This is one for the time-lapse geeks!
One of the trickiest subjects for a time-lapse sequence is a smooth and seamless day-to-night transition. Exposure times vary from fractions of a second before sunset to several seconds at night fall.
How to do it? Manually shifting exposures is too much work and prone to error. Putting the camera on Automatic can work but inevitably results in an effect known in the time-lapse world as “flickering.” The camera’s automatically-judged exposures aren’t consistent from frame to frame so the final movie shows minor bright/dark flickering, making it look jerky.
For this test sequence of sunset over the Calgary skyline, I tried a new toy for the first time, as a solution.
The device is called the Little Bramper (for Bulb Ramping). It is a custom-made intervalometer that fires the camera shutter every few seconds (at whatever interval you desire). Nothing new there. But what’s unique is that it can be set to slowly increment the exposure time by as little as 1/1000th of a second from frame to frame, gradually increasing the exposure (“ramping” it) to accommodate the darkening scene. The result is a smooth transition from day to night with no flickering.
This was my first use of the Bramper and it wasn’t without its glitches. The shortest exposure the Bramper can provide (it always controls the camera thru its Bulb setting) is about 1/10th of a second (I had no idea camera shutters can fire as quickly as that even on Bulb).
But at the beginning of a sequence like this, with a bright sky, achieving that exposure (still quite long) means using a small f-stop, a slow ISO speed, or a neutral density filter, or all of the above. But as the sky darkens and exposures lengthen, exposures would become too long to fit within the desired interval between frames (typically no more than 5 to 10 seconds for a smooth sequence). So, to shorten the exposures you then have to open up the lens, switch to a faster ISO, or remove the ND filter, while also commanding the Bramper to quickly reduce its exposure time, all in one exposure cycle (i.e. 5 to 10 seconds) so as not to lose or ruin frames. Takes some coordination and practice (hit the Bramper’s button, adjust the camera, all within 5 seconds), and I didn’t get it right the first couple of times.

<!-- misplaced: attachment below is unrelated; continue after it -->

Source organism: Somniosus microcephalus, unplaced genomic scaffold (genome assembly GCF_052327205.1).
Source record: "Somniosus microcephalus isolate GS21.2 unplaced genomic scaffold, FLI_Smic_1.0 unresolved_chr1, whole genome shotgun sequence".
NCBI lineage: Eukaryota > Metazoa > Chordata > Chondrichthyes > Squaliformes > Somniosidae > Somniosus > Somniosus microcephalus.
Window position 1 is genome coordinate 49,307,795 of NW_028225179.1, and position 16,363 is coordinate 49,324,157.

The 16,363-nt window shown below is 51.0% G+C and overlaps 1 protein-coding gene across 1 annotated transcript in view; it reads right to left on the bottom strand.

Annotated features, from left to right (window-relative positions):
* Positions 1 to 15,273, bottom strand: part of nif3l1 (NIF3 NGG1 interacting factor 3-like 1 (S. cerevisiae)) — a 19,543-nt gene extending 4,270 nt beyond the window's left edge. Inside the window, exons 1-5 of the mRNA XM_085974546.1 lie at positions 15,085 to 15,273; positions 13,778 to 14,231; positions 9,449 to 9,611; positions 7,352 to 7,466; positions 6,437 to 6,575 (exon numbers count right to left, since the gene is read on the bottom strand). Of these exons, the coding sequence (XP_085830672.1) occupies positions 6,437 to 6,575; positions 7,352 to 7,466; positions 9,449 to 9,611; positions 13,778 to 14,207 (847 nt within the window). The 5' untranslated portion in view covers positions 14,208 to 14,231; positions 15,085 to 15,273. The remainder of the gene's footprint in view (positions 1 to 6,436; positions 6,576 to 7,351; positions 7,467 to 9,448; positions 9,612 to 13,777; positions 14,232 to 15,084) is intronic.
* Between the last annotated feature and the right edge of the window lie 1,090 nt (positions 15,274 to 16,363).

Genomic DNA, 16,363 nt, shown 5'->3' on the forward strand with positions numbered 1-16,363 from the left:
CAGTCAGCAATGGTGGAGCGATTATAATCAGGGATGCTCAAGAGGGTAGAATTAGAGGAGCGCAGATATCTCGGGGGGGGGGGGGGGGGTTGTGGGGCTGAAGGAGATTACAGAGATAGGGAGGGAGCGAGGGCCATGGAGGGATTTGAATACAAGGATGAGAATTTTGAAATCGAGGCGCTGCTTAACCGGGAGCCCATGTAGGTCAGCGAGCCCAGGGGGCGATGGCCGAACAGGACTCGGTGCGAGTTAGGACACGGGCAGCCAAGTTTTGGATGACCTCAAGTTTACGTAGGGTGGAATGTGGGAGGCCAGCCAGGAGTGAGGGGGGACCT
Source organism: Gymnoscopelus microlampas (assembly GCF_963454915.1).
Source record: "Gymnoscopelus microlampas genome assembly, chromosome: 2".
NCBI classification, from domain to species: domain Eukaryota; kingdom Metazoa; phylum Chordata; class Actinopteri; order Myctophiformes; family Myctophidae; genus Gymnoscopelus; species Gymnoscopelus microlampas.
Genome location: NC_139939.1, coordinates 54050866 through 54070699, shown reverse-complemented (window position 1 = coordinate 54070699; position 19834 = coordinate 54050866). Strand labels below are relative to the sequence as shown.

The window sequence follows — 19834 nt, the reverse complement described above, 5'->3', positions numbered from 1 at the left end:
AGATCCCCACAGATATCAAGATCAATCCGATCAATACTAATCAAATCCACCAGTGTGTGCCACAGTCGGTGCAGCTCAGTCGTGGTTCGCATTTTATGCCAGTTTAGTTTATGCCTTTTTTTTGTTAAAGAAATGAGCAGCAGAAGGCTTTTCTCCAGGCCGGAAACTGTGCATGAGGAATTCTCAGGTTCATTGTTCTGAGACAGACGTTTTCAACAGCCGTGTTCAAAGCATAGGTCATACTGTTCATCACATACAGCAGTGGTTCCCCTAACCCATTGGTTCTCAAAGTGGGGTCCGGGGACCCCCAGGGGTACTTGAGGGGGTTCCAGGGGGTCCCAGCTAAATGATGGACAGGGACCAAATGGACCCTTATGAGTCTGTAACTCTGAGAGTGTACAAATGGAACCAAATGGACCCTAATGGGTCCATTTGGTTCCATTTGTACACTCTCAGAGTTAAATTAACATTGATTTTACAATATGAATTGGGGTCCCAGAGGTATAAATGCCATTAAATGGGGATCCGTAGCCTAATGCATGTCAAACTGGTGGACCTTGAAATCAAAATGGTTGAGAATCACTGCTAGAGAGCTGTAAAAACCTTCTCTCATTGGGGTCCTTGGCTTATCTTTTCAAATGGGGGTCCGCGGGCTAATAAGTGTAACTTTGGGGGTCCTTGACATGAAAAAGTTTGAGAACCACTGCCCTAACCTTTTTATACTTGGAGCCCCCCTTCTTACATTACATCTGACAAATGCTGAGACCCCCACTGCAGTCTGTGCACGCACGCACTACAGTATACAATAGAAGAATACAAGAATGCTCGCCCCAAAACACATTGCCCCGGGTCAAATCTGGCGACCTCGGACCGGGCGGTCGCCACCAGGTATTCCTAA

But overall, for a first test, the sequence turned out very well. The $80 Little Bramper does the job, though it does take careful monitoring through the sequence, not just to perform the exposure swaps, but to also watch that the ramping rate (adjustable on the fly) matches what the scene is doing and you aren’t under- or over-exposing. It’ll take a little more practice, but the results certainly are worth it.
It’s another neat tool in the time-lapse arsenal.
— Alan, August 10, 2011 / Movie © 2011 Alan Dyer